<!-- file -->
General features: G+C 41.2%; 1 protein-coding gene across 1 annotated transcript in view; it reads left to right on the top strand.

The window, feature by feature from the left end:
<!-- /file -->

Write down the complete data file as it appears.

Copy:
General features: G+C 41.2%; 1 protein-coding gene across 1 annotated transcript in view; it reads left to right on the top strand.

The window, feature by feature from the left end: